DEAR DR. NERDLOVE: I have long struggled to connect with others in a meaningful way. I do have plenty of friends and people who like me, but I’ve always longed for something else, and I never knew why. I am married, good job, etc, and I still have felt alone. I do indeed have issues with depression, but it’s more than that.
After a year of therapy, I finally realized, with the help of my doctor, that I’m on the very high functioning end of the autism spectrum, and everything makes sense now. I’ve always longed not to feel differently from everyone, I’ve become very anxious when emotionally overwhelmed, and I do a lot of the things that people say spectrum folks do, even down to the obsession with trains stereotype.
Anyway, not asking for help with depression really. And unlike many who write in, my life externally is fine.
The problem is that suddenly so much of my behavior makes sense and makes me upset when I think about it. (I should note, in 2018, I am not at all talking about abuse or anything of the sort, before speculation occurs.)
I spent so much time aping the people around me out of a desperate desire to be accepted. Everyone always told me not to care what others thought, but I always felt so alone that just not caring didn’t feel like an option. I know now that I did much of this because the utter inscrutability of subtle human emotions was just a genetic (or whatever) quirk rather than a character flaw like I always thought.
Because I always went to class, did my homework, did well on tests, no one ever really noticed I struggled internally, so no one, not even my family, picked up on it (or maybe my family has the same stuff going on so I seemed the same).I did a lot of little things that looking back made people uncomfortable (women, sure, but men too), like standing too close, talking a little too loud, not really being very good at the right level of eye contact. Whenever I was told I was annoying someone (which happened a lot), I was ashamed and apologized immediately. Eventually, I learned I can fake it. I do well in job interviews, and I’m actually a teacher (to adults), and a good one. I’m getting a terminal degree. I am loved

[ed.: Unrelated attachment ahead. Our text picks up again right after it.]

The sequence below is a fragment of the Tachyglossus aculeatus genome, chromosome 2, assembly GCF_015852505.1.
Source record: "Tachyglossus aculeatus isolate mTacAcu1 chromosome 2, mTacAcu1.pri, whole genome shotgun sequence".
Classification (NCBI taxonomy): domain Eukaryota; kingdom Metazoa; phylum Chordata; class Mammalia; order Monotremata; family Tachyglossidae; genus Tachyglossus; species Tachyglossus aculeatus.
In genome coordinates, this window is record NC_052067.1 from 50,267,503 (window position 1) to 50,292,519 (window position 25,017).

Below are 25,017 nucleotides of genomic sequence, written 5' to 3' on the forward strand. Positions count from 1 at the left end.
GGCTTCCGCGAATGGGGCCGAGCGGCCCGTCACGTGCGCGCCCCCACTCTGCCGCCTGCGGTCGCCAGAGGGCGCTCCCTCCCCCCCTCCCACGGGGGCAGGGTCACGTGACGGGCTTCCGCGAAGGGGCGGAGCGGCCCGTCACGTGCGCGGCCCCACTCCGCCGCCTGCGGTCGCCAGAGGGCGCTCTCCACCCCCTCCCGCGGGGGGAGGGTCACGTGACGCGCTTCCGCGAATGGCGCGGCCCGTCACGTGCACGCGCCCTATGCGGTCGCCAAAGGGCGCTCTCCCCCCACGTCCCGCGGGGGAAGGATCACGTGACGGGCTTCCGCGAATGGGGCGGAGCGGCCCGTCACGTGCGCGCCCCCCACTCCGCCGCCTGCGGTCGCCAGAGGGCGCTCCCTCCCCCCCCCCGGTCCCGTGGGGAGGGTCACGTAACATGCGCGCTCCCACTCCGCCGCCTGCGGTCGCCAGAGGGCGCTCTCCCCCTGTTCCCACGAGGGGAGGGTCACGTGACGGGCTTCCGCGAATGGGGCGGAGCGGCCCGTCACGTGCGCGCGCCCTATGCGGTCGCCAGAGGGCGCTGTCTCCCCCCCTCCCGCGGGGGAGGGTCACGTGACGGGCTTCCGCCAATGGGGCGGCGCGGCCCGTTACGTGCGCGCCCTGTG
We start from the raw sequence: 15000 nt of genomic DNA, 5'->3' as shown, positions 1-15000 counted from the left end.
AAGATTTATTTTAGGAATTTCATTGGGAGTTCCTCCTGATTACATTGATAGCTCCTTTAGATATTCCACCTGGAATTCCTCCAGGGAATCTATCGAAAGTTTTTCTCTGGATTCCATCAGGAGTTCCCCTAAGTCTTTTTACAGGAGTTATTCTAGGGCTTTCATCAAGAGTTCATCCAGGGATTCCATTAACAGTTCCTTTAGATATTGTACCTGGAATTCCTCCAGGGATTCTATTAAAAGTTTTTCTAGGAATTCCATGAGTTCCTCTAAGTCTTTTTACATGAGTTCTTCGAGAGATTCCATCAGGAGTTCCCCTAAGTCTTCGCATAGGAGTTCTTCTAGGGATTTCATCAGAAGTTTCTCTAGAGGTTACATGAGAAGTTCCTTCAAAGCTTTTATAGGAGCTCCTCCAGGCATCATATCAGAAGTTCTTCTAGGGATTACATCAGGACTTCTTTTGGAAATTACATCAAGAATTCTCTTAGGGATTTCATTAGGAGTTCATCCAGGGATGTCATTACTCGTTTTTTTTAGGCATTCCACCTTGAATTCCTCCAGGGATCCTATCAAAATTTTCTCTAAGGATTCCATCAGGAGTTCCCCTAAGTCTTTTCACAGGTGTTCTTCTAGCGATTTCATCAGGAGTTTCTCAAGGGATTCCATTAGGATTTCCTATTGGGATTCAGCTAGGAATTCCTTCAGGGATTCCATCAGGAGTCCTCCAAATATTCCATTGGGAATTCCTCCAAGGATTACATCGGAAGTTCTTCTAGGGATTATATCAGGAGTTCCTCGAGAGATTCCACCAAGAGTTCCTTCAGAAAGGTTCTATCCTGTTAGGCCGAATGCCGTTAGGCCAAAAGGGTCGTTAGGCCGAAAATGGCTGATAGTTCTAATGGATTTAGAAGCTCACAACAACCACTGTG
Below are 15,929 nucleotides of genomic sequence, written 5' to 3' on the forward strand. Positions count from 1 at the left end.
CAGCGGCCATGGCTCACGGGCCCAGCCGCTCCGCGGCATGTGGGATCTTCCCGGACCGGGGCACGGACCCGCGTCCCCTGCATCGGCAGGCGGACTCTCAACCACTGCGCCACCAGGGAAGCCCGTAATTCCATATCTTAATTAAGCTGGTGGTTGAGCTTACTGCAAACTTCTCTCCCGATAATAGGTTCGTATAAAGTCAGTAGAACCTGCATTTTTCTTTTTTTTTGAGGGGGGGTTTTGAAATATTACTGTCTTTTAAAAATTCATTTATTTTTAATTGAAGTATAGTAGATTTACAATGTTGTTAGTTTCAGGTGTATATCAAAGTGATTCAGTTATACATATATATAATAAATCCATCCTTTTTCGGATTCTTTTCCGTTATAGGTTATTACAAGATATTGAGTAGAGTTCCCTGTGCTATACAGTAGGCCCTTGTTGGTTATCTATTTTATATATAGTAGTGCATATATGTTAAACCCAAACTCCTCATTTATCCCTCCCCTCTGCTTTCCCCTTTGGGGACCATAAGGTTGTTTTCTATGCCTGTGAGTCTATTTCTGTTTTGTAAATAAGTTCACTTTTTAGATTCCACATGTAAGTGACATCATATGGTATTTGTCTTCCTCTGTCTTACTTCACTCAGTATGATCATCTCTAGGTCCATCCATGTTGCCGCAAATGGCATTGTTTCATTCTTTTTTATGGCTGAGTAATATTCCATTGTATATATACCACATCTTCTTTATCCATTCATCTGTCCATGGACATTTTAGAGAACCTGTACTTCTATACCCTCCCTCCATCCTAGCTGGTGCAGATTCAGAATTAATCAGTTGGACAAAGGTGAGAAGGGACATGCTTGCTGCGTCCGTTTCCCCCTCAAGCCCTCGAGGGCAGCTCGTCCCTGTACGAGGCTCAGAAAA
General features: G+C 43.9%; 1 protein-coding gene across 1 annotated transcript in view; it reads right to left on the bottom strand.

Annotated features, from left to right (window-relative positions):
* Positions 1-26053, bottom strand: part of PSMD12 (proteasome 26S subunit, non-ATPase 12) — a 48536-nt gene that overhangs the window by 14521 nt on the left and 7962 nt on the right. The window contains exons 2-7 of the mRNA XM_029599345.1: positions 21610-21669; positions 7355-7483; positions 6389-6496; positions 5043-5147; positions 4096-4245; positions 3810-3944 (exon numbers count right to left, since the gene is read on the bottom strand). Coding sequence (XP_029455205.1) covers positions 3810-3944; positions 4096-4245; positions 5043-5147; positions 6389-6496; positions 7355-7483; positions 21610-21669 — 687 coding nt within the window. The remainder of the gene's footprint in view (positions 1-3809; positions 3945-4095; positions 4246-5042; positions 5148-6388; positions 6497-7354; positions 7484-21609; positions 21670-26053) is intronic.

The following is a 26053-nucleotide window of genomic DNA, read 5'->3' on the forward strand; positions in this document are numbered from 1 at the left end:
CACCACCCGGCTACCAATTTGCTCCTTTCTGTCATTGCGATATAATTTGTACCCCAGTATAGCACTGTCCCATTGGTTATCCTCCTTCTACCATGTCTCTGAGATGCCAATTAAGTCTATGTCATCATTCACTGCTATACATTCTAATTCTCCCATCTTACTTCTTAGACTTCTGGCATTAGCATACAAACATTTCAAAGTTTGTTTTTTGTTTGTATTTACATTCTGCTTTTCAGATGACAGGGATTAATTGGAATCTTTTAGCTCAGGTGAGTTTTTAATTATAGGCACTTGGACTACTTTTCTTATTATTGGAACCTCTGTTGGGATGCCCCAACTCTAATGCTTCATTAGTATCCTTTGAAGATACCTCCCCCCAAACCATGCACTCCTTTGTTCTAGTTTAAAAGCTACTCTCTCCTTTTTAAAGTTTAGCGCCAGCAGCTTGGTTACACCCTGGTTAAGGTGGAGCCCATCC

Yet I can’t stop thinking about how I spent decades thinking I was an annoying boy that a lot of people didn’t like because there was something wrong with me when I was just wired a little different and that that was okay.
I will continue to work this out in my sessions and my sessions will help me figure this out for the future. But how do I reframe my past, really my entire past since about second grade? With this new news, I think of it as a time when I could have known I was just a little different and come to terms with it but instead was teased and shunned by many, spent far too much time with people who didn’t treat me well because I wanted their acceptance, and have only just recently come to a point where I like myself.
I just sort of feel like I was robbed of the chance to grow up feeling happy. I’m not dead yet, I’ve got some decades left, but that’s a lot of time I wish I could get back. Any thoughts as to how I can reframe my past?
DEAR WASTED YEARS: This is a topic that comes up a lot for folks, WY: you’ve had X many years where there was this important piece of the puzzle missing from your life. Now that you’ve found that missing piece, you’re looking back at your life and thinking “My God, look at all these missed opportunities! Look at these things I never got to do because I was missing this piece! Look at all these mysteries that now make sense! What I could’ve done if I’d just known this sooner!”
That missing piece is going to vary for everyone. For some people it’s a critical diagnosis of a chronic condition – they’re just now learning that they had a health issue that nobody recognized at first. For some, it’s a revelation: this relationship was toxic or abusive and it’s affected how they see themselves or interact with others. For still more people it’s learning how to socialize or meet people more effectively; now they’ve improved themselves, they’re finally able to date the way they always wanted to.
For me, one of my missing pieces was finally being diagnosed with depression. When I accepted that diagnosis – which took some time, because people still don’t always take mental health issues seriously – I was able to look back on so much my life with new eyes. Suddenly so much of how I lived, behaved and felt made sense. I’d pushed people away, isolated myself and limited myself because of a condition that I’d had. It wasn’t just that I wasn’t trying hard enough or that I didn’t have the mental fortitude to push through, it was that there was a neurological problem that needed medical intervention before I started getting things under control.